Our embroidery department has been awarded by industry leaders for excellence in the field and we bring that same quality of work to every order we process. We offer several embroidery styles to suit any needs you may have. Hats, jerseys, polos, patches, and more; we offer it all at competitive pricing. Read to find out more about our embroidery options, or send us an email
Standard embroidery is a form of needlework that has been used worldwide to embellish textiles for decorative and communicative purposes. In terms of form and aesthetics, embroidery may add color, texture, richness, and dimension. This type of decoration gives a very professional look.
Tackle twill is a kind of embroidery method that involves sewing custom-cut twill patches or appliques onto fabric. This method is used most often for letters or numbers, but any shape or design can be custom cut and sewn onto a garment. It is one of the most durable customization methods available.
If you have a finished design or just a quick sketch, we can turn it into great looking digital printed patches. Our graphic artists are the best in the business, and they will work with you to craft the perfect design for your patches.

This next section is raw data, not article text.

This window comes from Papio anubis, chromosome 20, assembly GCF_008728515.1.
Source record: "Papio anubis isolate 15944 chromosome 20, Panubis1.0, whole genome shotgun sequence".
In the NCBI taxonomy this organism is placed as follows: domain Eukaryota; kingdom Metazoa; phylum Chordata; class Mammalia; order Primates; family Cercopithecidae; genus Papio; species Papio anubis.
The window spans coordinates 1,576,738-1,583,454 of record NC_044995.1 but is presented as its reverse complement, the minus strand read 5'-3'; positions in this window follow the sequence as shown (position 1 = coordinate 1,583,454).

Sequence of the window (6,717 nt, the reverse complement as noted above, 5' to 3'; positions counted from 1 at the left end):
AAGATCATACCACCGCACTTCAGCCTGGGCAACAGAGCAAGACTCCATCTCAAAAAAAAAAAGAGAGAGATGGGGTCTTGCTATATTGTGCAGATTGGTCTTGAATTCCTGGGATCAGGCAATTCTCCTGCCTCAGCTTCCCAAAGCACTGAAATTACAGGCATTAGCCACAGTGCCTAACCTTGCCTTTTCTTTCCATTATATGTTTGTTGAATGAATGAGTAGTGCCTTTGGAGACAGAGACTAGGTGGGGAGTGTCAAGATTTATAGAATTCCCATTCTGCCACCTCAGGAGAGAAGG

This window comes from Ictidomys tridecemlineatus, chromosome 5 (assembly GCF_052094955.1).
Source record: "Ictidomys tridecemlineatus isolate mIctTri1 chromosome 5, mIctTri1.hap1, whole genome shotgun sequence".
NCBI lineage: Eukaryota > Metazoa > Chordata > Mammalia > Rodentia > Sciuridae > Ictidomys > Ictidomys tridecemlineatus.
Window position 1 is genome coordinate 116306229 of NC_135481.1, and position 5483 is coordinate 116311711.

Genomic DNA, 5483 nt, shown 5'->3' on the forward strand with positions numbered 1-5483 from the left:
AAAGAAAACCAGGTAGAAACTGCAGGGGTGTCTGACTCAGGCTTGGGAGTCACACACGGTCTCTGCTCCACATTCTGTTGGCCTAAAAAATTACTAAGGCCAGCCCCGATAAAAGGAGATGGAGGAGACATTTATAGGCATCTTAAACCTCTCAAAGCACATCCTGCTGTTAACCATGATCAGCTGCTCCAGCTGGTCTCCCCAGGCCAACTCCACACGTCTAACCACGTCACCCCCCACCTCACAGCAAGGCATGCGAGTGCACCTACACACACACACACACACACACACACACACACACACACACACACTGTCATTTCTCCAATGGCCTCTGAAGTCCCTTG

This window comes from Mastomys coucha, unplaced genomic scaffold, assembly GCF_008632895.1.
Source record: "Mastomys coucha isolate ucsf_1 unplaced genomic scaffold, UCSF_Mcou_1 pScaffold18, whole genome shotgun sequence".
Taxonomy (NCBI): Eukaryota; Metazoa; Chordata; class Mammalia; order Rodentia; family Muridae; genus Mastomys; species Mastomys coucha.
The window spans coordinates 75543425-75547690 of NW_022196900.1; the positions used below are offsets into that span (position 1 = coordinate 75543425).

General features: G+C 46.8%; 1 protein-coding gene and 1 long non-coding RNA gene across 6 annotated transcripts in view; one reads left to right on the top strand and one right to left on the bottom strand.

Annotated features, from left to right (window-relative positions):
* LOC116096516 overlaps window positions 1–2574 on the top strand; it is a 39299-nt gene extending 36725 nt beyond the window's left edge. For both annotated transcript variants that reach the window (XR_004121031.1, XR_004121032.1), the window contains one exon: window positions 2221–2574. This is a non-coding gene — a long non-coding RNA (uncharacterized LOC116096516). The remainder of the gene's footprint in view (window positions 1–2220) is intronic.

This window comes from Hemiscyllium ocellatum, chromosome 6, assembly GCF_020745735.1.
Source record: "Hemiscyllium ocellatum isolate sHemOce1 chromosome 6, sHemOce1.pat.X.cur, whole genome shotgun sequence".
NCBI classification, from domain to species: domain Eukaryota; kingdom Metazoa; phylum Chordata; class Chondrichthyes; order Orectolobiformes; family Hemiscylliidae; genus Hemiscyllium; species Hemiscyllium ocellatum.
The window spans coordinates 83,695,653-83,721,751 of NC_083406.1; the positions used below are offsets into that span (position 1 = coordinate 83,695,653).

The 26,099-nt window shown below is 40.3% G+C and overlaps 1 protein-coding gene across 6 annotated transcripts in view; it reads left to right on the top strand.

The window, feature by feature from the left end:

Patch embroidery, as you would expect, is different in so far as it is not directly embroidered on. Instead, it is placed on top of the fabric and then either ironed or sewn on. This means that patch embroideries can be removed from one shirt and placed on another! Not only that, but embroidered patches are also more stable since they are created on a substrate of a patch rather than a piece of cloth like a shirt. This allows patch embroidery to have finer detail than direct embroidery.
Puff or 3D embroidery is a process that is done with the addition of a piece of foam added that is placed under the embroidery to give it a raised or 3D appearance. It is called 3D Embroidery, Puff Embroidery and sometimes Foam Embroidery.
Chenille fabrics are often used on Letterman jackets, also known as "varsity jackets", for the letter patches. The chenille yarn is manufactured by placing short lengths of yarn, called the "pile", between two "core yarns" and then twisting the yarn together